Problems plague Yanks in the early goings

You all feel the sting of this sweep, right? They were three winnable games against the Red Sox — which are weightier not because of some rivalry (whose sole existence is to sell papers), but because they’re our main competitors this season. We all know that the losses that hurt the most are the ones you could have/should have won. So I sit here on a Monday morning, thinking long and hard about how to recap this series without throwing my laptop across the room. The last thing I want to type right now is “four straight home runs” (though I just did), so I think I’m going to hold off on that for the moment.

Instead, let’s look at what went wrong. I think by listing those, we can breathe a sigh of relief and realize that we’re close to putting it all together — much closer than we were at this point in 2005, at least.

  • Starting pitching. After Pettitte’s solid start, we watched Jeff Karstens give up seven runs in 4 1/3 innings, and Chase Wright give up four runs in four innings. Our offense is good, but it can’t go making up for lousy starts every game. They scored 17 runs off Boston’s three starters this weekend; that should be enough for at least two victories.

    Why we should worry: Next weekend doesn’t look much better: Wright, Igawa, Wang.

    What, me worry?: We’ll have our top three back in due time. Igawa shown improvement in every start, and has pitched against progressively tougher opponents (Baltimore – Oakland – Cleveland). Phil Hughes and/or Roger Clemens could end up helping by mid-season. Karstens shouldn’t be as bad as he was on Saturday. Chase Wright has one game left in pinstripes (though he shouldn’t even have that).

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Red Sox 7, Yanks 6

Player WPA pLI Pitcher WPA pLI
Giambi .183 1.53 Bean .119 1.46
Minky .180 1.30 Pettitte .091 1.60
Posada .106 3.52 Henn .035 0.75
Jeter .080 1.20 Vizcaino .027 0.47
Cano .061 1.35 Wright -.263 1.01
Abreu -.030 1.00 Proctor -.503 2.50
Alex -.055 1.51
Nieves -.093 0.82
Phelps -.124 4.32
Damon -.145 1.43
Cabrera -.170 2.29

Red Sox barely beat weakened Yankee club

Very short note on this series tonight. I’m mad at the Baseball Gods, and I need to sleep.

But in the “Good News” Category, I think the Yanks — and their fans — have much to (painfully) smile at after what could have been a disheartening three-game sweep.

Basically, it comes down to pitching. The Yanks lost one game because Mariano had a meltdown. They lost the other two because Jeff Karstens and Chase Wright pitched. Clearly, that won’t be happening for much longer.

But meanwhile, the Red Sox lined up their rotation to throw Curt Schilling, Josh Beckett and Daisuke Matsuzaka, and the outcomes, despite two ridiculous standing ovations by fans that I thought knew better, were less than spectacular. The Red Sox threesome of supposed aces combined for 20.2 innings. They gave up 25 hits and 15 earned runs. That’s an ERA of about 6.50.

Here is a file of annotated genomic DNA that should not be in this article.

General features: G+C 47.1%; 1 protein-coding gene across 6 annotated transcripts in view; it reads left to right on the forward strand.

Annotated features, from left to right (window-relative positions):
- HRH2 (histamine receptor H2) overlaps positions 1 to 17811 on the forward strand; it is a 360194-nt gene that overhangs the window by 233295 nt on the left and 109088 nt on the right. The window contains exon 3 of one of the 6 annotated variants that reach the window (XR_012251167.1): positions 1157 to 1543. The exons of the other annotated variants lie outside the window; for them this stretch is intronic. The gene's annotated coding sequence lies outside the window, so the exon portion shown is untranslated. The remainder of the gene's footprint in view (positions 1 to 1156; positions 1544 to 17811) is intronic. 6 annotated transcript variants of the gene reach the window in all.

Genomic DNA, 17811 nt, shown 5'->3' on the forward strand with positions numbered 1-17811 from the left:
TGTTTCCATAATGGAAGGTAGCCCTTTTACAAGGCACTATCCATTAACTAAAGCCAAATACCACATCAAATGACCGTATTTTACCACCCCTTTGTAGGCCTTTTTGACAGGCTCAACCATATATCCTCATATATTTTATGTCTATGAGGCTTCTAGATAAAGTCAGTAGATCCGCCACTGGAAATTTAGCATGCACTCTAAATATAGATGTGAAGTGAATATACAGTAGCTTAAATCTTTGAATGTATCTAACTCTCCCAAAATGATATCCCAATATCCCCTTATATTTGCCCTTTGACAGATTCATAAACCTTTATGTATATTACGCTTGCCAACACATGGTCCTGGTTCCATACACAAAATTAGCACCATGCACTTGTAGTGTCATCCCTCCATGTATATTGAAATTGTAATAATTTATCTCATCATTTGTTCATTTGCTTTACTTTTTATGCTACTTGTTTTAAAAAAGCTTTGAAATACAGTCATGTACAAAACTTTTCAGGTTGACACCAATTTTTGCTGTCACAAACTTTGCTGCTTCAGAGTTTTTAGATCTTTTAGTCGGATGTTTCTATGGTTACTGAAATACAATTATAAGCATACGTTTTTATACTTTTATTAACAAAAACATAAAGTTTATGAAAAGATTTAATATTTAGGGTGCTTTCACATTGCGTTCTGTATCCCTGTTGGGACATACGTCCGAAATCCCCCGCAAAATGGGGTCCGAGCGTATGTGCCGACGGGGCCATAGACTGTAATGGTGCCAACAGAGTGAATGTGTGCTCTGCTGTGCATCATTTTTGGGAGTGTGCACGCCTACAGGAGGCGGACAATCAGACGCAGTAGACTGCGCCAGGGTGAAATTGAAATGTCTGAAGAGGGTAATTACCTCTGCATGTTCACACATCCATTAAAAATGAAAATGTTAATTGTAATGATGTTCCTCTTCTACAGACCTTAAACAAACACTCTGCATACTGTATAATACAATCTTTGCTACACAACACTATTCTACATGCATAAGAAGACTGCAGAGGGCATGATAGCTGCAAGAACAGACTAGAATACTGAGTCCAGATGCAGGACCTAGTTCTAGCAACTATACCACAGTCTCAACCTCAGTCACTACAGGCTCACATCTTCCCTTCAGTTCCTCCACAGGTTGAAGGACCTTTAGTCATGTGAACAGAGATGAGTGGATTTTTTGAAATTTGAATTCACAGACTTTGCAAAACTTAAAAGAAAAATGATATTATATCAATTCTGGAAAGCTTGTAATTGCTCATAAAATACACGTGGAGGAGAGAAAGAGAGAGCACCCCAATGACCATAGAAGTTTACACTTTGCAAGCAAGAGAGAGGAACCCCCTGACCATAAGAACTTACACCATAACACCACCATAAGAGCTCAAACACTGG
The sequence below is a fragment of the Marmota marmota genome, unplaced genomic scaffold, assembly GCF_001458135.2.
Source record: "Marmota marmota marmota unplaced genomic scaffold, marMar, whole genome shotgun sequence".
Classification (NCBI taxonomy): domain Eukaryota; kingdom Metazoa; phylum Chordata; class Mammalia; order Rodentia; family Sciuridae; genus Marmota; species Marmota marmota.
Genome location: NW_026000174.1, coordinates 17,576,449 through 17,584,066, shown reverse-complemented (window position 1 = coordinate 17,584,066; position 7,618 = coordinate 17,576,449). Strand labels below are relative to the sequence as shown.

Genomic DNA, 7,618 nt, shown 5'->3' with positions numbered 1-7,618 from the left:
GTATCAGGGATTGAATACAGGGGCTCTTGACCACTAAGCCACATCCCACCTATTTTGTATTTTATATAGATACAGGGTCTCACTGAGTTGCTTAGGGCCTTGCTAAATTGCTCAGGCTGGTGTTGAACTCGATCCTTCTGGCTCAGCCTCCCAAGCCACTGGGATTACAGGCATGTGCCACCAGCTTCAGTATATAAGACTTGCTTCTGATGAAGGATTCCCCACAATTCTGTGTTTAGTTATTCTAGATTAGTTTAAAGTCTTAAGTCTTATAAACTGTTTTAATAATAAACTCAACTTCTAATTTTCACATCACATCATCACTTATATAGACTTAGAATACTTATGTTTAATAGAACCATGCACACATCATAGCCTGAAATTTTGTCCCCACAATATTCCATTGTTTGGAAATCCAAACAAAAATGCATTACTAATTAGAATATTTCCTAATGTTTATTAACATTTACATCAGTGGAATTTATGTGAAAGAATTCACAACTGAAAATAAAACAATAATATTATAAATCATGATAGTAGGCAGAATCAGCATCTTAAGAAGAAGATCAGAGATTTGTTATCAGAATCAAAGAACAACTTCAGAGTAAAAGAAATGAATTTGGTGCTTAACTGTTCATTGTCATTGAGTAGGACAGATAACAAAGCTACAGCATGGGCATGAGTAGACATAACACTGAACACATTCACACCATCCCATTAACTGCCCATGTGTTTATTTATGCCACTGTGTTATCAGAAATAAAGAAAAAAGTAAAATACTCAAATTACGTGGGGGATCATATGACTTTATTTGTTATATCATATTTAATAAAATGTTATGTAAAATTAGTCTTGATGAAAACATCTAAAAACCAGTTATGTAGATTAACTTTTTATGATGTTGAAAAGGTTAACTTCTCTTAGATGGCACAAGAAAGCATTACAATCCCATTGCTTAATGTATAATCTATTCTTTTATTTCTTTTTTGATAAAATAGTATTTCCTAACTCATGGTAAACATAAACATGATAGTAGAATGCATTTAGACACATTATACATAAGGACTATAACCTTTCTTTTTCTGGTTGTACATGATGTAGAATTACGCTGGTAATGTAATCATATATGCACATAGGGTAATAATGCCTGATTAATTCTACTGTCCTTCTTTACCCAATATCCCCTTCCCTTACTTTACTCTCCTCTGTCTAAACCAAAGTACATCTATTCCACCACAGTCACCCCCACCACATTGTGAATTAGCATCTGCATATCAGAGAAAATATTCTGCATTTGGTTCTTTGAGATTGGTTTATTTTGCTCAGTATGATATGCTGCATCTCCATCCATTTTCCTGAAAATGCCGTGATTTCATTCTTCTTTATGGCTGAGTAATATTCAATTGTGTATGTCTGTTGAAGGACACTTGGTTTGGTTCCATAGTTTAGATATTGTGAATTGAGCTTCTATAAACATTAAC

The Yankees were playing this series without Jorge Posada for much of the weekend, without Hedeki Matsui for much of the weekend and without Johnny Damon for much of Saturday. I’m not a betting man, but if I were, I would say that the outcomes of at least two of these games are different with a full lineup and Major League starters.

Take heart, Yankee fans. When the Red Sox come into our house next weekend, we’ll have Kei Igawa and Chien-Ming Wang going on Saturday and Sunday, somebody who probably isn’t Chase Wright on Friday night, and a lineup featuring Hideki Matsui as well as Posada and Damon.

With Mussina not far behind, things could look a lot worse after an infuriating three-game sweep. And aren’t you, dear readers, proud of me? I didn’t once mention Joe Torre’s utter inability to handle in-game bullpen decisions or base-running strategies, two things that clearly came back to haunt the Yanks tonight.

Expert analysis from Joe Morgan

“The problem I see with Wright is that he’s falling into a pattern. He’s not throwing his fastball unless he’s ahead in the count, or behind in the count.”

Yeah, so thanks for clearing that up Joe. At least he’s half right, I think.

Down on the Farm

Are you as psyched as me to see how the greatest lineup he’s ever faced treats Dice-K tonight?

Update: The Yanks have promoted RHP Eric Hacker to High-A Tampa from Low-A Charleston (surprising to me since Hacker missed 2006 with arm troubles). This is purely speculation on my part, but I think we may be seeing a certain 6′-9″ manchild take the hill for the River Dogs this week…

Triple-A Scranton (4-3 loss to Ottawa)
Kevin Reese: 1 for 3, 1 BB
Alberto Gonzalez: 0 for 4, 1 RBI, 1 K
Bronson Sardinha: 0 for 3, 1 BB, 3 K, 1 SB - geez, couldn’t even put the ball in play???
Shelley Duncan:  1 for 3, 1 R, 1 2B, 1 BB
Andrew Beattie: 2 for 4, 1 R, 1 HR, 2 RBI
Ben Kozlowski: 2.1 IP, 5 H, 3 R, 3 ER, 2 BB, 3 K, 1 Balk – got the start because Friday’s doubleheader threw the regular rotation out of whack…
Ron Villone: 3.2 IP, 2 H, 0 R, 0 ER, 1 BB, 2 K, 6-3 GB/FB – has pitched on 4 of the last 5 days, I guess Torre’s managing this team too…
TJ Beam: 2 IP, 4 H, 1 R, 1 ER, 0 B, 1 K – his stock is pretty low right now…

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